If the nature of the service to a friend or relative is short-term, such as helping them with their initial 401(k) asset allocation or a college funding analysis, be careful not to be sucked into an ongoing advisory relationship without first setting down the ground rules including the agreed-upon fees, the term of the relationship and how it would be renewed, and any other conditions you might have with “normal” clients.

Understand the Economics

For too long, financial advisors have lived by the 80/20 rule, a loose perception that 80% of their revenue comes from 20% of their clients. Put another way, 20% of their clients subsidize the 80% who don’t pay their way.

If you choose to have a pro bono or discount strategy for people to whom you are close—let alone for those who are in need—make sure your largesse does not dominate your income statement.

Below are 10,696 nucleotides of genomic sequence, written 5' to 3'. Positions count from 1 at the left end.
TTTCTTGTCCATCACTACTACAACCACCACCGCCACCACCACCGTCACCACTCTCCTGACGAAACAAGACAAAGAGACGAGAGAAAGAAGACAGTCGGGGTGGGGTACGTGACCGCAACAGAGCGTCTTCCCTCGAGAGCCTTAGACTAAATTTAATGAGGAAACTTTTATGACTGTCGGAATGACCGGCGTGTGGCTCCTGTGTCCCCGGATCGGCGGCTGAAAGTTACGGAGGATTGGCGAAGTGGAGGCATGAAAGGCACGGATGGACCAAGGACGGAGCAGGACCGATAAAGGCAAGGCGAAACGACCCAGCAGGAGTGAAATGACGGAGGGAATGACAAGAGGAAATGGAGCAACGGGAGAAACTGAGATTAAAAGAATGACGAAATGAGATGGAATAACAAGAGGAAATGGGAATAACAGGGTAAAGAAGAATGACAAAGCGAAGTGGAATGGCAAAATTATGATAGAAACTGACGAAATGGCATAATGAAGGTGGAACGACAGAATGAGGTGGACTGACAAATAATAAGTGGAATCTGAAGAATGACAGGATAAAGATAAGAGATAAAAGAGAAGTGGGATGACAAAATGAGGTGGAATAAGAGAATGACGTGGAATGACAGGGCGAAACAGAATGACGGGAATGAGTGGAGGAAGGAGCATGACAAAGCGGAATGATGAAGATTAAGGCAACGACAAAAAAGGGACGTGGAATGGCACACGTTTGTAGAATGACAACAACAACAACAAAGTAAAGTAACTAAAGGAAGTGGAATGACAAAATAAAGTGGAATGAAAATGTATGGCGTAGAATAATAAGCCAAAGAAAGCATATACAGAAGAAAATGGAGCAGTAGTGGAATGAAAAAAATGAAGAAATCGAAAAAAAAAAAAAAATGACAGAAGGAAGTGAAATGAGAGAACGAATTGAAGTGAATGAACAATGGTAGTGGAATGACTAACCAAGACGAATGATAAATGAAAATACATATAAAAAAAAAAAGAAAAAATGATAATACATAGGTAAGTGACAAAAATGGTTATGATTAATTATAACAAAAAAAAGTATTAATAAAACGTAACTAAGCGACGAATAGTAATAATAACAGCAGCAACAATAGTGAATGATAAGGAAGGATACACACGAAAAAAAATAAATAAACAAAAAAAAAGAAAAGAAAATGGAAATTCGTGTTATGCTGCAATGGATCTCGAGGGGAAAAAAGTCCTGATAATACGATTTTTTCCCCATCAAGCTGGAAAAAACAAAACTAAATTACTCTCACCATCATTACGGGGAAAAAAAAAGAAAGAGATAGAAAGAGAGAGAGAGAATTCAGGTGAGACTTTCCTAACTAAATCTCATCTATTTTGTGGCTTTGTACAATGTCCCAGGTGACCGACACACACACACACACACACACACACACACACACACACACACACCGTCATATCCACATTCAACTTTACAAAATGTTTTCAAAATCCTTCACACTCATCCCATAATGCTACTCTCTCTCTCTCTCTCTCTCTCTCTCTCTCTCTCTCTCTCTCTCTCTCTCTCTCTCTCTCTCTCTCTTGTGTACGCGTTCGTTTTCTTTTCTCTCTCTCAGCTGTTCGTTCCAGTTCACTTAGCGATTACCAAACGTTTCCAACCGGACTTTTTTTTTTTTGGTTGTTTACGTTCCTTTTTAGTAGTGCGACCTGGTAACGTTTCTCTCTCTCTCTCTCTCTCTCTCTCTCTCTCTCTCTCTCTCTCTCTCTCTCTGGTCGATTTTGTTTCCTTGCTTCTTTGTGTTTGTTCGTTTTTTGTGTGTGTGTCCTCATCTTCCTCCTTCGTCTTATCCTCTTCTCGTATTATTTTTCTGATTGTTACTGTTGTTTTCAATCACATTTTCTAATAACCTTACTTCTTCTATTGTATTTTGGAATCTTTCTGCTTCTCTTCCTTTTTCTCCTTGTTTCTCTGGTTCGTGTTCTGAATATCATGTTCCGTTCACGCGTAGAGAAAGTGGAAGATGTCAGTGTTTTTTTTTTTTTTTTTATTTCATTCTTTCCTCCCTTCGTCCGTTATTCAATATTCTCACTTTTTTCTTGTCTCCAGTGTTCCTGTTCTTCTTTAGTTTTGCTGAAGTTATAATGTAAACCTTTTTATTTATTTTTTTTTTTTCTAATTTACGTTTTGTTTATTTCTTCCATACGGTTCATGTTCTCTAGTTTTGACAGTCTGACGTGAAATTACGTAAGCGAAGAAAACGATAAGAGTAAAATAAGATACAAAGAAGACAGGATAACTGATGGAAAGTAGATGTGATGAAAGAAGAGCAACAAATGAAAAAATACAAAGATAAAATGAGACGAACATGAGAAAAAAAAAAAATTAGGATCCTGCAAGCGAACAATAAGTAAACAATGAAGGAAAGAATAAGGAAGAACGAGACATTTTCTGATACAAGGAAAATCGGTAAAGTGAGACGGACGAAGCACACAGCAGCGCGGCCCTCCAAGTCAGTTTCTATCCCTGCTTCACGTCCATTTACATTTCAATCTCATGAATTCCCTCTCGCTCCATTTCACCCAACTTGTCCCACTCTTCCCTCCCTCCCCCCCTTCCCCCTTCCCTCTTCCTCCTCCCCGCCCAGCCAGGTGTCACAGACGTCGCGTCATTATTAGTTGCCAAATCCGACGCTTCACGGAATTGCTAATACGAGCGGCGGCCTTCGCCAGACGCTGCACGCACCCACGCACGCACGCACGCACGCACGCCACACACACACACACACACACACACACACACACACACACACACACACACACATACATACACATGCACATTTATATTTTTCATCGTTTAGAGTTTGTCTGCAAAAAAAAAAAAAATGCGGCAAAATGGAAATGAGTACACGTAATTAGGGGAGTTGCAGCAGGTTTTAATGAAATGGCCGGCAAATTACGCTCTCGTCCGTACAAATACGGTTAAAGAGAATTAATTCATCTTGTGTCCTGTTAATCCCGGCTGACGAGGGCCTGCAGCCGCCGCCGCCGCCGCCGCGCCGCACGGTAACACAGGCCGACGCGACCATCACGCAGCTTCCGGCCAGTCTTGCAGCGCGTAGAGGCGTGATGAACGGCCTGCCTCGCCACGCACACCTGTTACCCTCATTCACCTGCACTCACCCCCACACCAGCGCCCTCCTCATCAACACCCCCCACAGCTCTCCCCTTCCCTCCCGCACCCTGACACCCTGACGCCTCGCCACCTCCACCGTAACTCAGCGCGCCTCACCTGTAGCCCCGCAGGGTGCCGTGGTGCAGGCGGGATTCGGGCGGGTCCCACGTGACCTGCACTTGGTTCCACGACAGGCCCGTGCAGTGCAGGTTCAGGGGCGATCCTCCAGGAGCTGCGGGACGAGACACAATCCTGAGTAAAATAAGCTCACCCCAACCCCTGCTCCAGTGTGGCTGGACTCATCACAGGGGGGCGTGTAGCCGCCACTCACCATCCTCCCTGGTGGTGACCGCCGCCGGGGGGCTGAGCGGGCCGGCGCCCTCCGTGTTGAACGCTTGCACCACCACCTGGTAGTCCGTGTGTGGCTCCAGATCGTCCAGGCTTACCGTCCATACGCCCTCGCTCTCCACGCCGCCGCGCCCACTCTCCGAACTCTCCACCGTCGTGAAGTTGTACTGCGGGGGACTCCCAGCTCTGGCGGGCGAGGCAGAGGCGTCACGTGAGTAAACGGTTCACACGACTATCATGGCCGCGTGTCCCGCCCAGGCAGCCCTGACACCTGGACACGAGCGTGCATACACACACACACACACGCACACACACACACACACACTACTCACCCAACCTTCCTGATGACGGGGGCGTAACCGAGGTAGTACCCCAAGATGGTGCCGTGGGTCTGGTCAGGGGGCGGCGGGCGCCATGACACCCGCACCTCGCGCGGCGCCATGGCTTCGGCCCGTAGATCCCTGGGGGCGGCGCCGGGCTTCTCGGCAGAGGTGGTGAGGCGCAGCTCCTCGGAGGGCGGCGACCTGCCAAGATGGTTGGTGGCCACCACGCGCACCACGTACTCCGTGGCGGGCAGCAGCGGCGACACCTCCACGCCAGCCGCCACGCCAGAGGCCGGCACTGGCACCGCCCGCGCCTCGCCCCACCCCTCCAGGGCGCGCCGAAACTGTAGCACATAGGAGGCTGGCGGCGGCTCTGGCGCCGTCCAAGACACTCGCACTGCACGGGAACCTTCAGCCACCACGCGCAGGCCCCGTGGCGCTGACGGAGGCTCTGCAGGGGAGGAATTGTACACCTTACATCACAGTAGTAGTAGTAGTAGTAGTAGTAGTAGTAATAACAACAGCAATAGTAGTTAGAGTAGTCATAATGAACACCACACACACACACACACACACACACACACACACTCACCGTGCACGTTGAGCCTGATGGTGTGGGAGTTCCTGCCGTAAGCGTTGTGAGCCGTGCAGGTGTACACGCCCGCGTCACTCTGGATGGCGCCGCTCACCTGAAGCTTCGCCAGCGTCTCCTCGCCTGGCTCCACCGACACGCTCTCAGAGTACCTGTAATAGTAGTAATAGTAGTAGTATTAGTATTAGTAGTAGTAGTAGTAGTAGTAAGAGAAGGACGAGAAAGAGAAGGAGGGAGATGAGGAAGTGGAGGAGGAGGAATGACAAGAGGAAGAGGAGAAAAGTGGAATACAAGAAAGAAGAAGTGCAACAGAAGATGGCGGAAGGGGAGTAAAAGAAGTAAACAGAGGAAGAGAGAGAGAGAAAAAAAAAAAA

Forgetting the economic consequences for a minute, the real impact is felt in the way your firm delivers on its promise to all clients. When you and your staff are consumed by the needs of sub-optimal relationships, those that are most important to you begin to suffer.

Even if you can deliver a quality experience to your most important relationships, there is a tendency to grow resentful of clients who don’t pay you sufficiently for your wisdom, knowledge and insight. This is especially true if they do not show appreciation for what you are doing or how you are doing it. It becomes particularly galling if they fail to heed your advice.

The pricing of advisory services combines art and science. The science revolves around knowing your costs (all in) to deliver your services, and understanding what the market for comparable services is charging. The art involves articulating your value to clients without apology, rationalization or overselling your proposition. When friends and relatives ask you to compromise on this, they are intruding on your relationship and taking money out of your pocket. When you voluntarily discount your fees, do so with full awareness of why you are doing it and for whom. If you find yourself resenting any client—especially one close to you—you are not doing yourself or your staff any favors.